Today's construction and agricultural industries are so competitive and rapidly advancing that the need to have the right equipment and enough of it is more important than ever. The current climate has left many companies faced with the decision of whether to rent or buy heavy equipment. Ultimately, there is no right or wrong choice so, we have put together 4- tips to help guide you through your decision process.
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1. Consider what equipment you will need in the next year.
First, you should take inventory of your current equipment and of the machines that you will need to upgrade in the next year. Once you know what heavy equipment you need, you can then determine if it will be used once or twice or if it will be used often over the next few years. Renting equipment is a good option if you have a special job or wanting to try a different machine. A great way to manage your funds and invest in the core of your business operations is to determine if you can consolidate equipment by finding a machine that will help you complete two tasks.
2. Consider Your Current And Future Financial Situation
When looking at your finances, don't just think short-term look beyond your current situation and project your costs over several months or years for both purchasing and renting. Buying may be a larger one-time burden, but the cost of renting can add up quickly, and if your job is extended or delayed, renting could end up costing you more. When renting, you also need to consider the transportation factor, which could leave you wasting money and time. An added benefit of purchasing equipment is the potential return on your investment you go to sell.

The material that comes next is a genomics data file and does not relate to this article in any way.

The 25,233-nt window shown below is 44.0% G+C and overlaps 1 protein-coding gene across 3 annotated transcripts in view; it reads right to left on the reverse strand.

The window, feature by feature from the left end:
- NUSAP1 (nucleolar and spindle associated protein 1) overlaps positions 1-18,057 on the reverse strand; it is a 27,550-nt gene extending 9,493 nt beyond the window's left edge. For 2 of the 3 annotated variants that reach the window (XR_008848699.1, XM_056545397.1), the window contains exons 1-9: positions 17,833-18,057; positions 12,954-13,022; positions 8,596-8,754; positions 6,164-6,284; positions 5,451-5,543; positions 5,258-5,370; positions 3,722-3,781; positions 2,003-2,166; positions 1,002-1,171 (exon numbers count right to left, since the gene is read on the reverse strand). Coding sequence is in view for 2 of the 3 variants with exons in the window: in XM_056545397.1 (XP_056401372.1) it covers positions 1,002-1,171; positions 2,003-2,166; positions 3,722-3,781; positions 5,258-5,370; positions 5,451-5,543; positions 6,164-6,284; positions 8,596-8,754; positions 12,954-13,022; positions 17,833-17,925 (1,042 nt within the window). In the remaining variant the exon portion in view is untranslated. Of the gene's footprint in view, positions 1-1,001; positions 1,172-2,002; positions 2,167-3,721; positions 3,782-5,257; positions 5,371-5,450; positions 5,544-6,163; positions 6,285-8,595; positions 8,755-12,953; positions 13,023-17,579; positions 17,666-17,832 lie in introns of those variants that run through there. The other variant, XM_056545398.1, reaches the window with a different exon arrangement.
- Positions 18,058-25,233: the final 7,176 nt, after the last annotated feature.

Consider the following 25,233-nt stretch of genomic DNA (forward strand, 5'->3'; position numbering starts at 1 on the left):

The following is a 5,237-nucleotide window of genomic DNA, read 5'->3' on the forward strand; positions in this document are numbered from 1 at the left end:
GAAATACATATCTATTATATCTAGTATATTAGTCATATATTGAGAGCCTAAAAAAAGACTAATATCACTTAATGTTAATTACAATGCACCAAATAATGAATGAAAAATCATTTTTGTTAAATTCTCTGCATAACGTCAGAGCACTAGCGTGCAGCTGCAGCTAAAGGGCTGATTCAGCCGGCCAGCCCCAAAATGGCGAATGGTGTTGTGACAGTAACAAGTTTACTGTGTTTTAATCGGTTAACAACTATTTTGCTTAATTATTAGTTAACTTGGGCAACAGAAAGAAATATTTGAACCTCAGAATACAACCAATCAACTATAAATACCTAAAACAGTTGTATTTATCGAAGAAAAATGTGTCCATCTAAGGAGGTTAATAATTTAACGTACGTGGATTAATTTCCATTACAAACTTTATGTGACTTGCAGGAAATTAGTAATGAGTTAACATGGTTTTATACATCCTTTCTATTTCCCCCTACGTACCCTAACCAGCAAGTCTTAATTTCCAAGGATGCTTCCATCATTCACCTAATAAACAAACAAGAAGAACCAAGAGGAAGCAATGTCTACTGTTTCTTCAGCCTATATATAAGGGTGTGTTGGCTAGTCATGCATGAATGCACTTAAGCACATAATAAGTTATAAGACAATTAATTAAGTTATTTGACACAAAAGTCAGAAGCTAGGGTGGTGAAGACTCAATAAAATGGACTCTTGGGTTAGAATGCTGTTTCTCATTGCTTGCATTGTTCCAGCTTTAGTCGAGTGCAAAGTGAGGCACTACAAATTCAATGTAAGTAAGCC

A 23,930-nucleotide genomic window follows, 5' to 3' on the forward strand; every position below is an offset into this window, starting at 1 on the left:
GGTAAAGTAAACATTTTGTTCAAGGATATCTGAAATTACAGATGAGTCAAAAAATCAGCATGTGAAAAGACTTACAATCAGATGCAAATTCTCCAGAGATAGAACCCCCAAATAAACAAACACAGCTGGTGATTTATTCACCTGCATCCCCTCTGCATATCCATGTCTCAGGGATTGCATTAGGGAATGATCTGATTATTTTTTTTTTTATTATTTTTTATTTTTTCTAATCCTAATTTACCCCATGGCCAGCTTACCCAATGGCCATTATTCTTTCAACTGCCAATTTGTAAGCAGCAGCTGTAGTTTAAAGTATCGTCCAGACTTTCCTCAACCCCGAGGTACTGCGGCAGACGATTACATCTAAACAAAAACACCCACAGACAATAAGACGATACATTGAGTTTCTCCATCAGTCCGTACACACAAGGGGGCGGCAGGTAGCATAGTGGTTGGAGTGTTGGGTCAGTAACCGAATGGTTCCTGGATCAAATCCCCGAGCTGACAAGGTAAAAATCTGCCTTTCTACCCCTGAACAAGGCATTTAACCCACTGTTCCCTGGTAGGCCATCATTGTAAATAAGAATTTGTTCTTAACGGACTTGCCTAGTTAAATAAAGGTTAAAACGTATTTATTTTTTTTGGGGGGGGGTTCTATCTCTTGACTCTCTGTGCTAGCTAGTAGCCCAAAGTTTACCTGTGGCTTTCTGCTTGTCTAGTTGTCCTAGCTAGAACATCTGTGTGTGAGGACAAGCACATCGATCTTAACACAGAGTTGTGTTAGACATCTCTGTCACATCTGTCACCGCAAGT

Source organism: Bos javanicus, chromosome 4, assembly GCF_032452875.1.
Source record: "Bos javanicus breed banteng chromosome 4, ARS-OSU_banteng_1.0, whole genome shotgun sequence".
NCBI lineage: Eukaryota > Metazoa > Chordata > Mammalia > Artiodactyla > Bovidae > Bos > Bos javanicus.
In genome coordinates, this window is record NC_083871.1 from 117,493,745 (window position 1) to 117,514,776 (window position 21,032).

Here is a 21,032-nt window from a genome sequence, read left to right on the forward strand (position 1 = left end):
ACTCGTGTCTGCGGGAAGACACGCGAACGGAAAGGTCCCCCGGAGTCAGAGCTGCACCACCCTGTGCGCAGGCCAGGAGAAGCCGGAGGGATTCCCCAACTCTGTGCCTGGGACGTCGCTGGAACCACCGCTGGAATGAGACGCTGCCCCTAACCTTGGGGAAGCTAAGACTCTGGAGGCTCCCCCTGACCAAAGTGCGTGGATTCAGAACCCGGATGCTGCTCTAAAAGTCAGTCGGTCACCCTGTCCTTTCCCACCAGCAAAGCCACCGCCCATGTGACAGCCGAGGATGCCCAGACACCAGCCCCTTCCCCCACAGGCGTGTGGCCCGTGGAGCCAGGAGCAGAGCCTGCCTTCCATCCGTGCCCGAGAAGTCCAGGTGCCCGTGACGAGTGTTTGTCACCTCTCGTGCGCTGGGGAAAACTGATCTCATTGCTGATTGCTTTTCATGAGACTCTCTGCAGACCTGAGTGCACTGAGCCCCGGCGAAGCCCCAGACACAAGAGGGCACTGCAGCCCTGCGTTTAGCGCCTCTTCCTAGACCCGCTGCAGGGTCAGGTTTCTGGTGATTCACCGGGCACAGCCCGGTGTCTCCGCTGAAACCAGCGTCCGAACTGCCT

3. Consider Limited Equipment Availability and Flexibility
Renting equipment always leaves you at risk if a rental company not having the machine when you need it. The last thing you want is a lack of equipment holding your business back. Additionally, ask yourself if there is a possibility that you will need the rental longer than anticipated. Let's face it, it's not uncommon to experience delays in projects. The main advantage of owning your equipment is that it’s yours- available when you need it. You can take on last-minute jobs or handle unexpected changes to project schedules, all with less downtime and rental fees.
4. Consider Tax Time
Talk to your accountant or someone with experience to figure out where you will stand at tax time if you purchase or rent equipment. Rental expenses can sometimes be deducted as a business expense, making it a cheaper option upfront. Buying a piece of construction equipment, however, is a capital expense that must be accounted for at tax time. Although you can't deduct the entire expense during the year in which it was purchased, the capital costs will depreciate over the useful life of the machine. You may be able to leverage a depreciation deduction for the equipment you have purchased for your business.